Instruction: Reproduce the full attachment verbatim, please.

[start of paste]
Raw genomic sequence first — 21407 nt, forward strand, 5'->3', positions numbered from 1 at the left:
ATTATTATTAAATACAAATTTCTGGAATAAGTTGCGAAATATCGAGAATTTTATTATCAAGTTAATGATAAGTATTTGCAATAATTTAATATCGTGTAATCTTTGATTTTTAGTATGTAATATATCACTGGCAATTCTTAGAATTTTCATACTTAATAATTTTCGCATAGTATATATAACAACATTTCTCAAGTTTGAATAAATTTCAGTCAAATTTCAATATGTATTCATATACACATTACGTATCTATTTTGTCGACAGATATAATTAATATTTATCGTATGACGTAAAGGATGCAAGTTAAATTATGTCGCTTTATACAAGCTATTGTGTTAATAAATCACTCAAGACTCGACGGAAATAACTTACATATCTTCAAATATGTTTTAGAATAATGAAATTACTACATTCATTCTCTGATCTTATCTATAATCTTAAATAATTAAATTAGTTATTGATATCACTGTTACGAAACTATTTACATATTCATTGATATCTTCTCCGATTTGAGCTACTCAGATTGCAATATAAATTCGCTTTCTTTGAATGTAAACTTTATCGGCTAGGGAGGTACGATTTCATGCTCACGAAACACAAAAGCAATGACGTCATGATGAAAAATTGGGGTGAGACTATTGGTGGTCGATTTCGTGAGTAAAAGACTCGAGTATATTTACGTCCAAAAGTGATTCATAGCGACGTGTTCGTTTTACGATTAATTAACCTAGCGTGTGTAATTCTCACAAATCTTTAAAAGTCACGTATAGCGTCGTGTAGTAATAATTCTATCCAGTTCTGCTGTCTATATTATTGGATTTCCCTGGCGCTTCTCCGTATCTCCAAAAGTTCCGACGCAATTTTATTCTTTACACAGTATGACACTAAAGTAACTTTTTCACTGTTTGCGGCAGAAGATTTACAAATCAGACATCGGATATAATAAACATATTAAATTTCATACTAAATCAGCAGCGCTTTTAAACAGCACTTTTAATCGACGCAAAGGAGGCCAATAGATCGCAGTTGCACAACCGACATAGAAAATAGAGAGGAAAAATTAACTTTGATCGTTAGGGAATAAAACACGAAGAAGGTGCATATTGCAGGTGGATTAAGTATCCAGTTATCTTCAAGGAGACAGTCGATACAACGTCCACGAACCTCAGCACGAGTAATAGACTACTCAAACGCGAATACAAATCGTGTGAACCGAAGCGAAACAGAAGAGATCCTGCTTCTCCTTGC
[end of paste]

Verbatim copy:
Raw genomic sequence first — 21407 nt, forward strand, 5'->3', positions numbered from 1 at the left:
ATTATTATTAAATACAAATTTCTGGAATAAGTTGCGAAATATCGAGAATTTTATTATCAAGTTAATGATAAGTATTTGCAATAATTTAATATCGTGTAATCTTTGATTTTTAGTATGTAATATATCACTGGCAATTCTTAGAATTTTCATACTTAATAATTTTCGCATAGTATATATAACAACATTTCTCAAGTTTGAATAAATTTCAGTCAAATTTCAATATGTATTCATATACACATTACGTATCTATTTTGTCGACAGATATAATTAATATTTATCGTATGACGTAAAGGATGCAAGTTAAATTATGTCGCTTTATACAAGCTATTGTGTTAATAAATCACTCAAGACTCGACGGAAATAACTTACATATCTTCAAATATGTTTTAGAATAATGAAATTACTACATTCATTCTCTGATCTTATCTATAATCTTAAATAATTAAATTAGTTATTGATATCACTGTTACGAAACTATTTACATATTCATTGATATCTTCTCCGATTTGAGCTACTCAGATTGCAATATAAATTCGCTTTCTTTGAATGTAAACTTTATCGGCTAGGGAGGTACGATTTCATGCTCACGAAACACAAAAGCAATGACGTCATGATGAAAAATTGGGGTGAGACTATTGGTGGTCGATTTCGTGAGTAAAAGACTCGAGTATATTTACGTCCAAAAGTGATTCATAGCGACGTGTTCGTTTTACGATTAATTAACCTAGCGTGTGTAATTCTCACAAATCTTTAAAAGTCACGTATAGCGTCGTGTAGTAATAATTCTATCCAGTTCTGCTGTCTATATTATTGGATTTCCCTGGCGCTTCTCCGTATCTCCAAAAGTTCCGACGCAATTTTATTCTTTACACAGTATGACACTAAAGTAACTTTTTCACTGTTTGCGGCAGAAGATTTACAAATCAGACATCGGATATAATAAACATATTAAATTTCATACTAAATCAGCAGCGCTTTTAAACAGCACTTTTAATCGACGCAAAGGAGGCCAATAGATCGCAGTTGCACAACCGACATAGAAAATAGAGAGGAAAAATTAACTTTGATCGTTAGGGAATAAAACACGAAGAAGGTGCATATTGCAGGTGGATTAAGTATCCAGTTATCTTCAAGGAGACAGTCGATACAACGTCCACGAACCTCAGCACGAGTAATAGACTACTCAAACGCGAATACAAATCGTGTGAACCGAAGCGAAACAGAAGAGATCCTGCTTCTCCTTGC